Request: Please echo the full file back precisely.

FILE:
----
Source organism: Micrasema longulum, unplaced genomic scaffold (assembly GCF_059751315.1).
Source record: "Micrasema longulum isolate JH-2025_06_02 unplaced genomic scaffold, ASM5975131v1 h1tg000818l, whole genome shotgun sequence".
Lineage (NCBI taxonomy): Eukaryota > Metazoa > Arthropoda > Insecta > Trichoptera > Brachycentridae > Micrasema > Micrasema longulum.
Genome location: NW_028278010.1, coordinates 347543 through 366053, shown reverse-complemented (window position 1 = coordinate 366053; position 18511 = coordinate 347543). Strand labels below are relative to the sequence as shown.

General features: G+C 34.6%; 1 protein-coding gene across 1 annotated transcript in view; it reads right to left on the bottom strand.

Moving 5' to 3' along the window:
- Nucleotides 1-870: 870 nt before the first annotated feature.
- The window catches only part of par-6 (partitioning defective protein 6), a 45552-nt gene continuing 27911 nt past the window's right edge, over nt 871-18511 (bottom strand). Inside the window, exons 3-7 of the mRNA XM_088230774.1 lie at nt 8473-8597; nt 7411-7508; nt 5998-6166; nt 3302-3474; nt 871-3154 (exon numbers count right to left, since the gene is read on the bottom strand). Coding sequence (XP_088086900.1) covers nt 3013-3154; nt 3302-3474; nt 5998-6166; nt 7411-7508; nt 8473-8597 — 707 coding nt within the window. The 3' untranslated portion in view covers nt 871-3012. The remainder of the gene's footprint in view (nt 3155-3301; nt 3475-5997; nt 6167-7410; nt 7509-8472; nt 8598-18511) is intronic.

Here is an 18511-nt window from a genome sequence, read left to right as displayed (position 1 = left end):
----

Source organism: Micrasema longulum, unplaced genomic scaffold (assembly GCF_059751315.1).
Source record: "Micrasema longulum isolate JH-2025_06_02 unplaced genomic scaffold, ASM5975131v1 h1tg000818l, whole genome shotgun sequence".
Lineage (NCBI taxonomy): Eukaryota > Metazoa > Arthropoda > Insecta > Trichoptera > Brachycentridae > Micrasema > Micrasema longulum.
Genome location: NW_028278010.1, coordinates 347543 through 366053, shown reverse-complemented (window position 1 = coordinate 366053; position 18511 = coordinate 347543). Strand labels below are relative to the sequence as shown.

General features: G+C 34.6%; 1 protein-coding gene across 1 annotated transcript in view; it reads right to left on the bottom strand.

Moving 5' to 3' along the window:
- Nucleotides 1-870: 870 nt before the first annotated feature.
- The window catches only part of par-6 (partitioning defective protein 6), a 45552-nt gene continuing 27911 nt past the window's right edge, over nt 871-18511 (bottom strand). Inside the window, exons 3-7 of the mRNA XM_088230774.1 lie at nt 8473-8597; nt 7411-7508; nt 5998-6166; nt 3302-3474; nt 871-3154 (exon numbers count right to left, since the gene is read on the bottom strand). Coding sequence (XP_088086900.1) covers nt 3013-3154; nt 3302-3474; nt 5998-6166; nt 7411-7508; nt 8473-8597 — 707 coding nt within the window. The 3' untranslated portion in view covers nt 871-3012. The remainder of the gene's footprint in view (nt 3155-3301; nt 3475-5997; nt 6167-7410; nt 7509-8472; nt 8598-18511) is intronic.

Here is an 18511-nt window from a genome sequence, read left to right as displayed (position 1 = left end):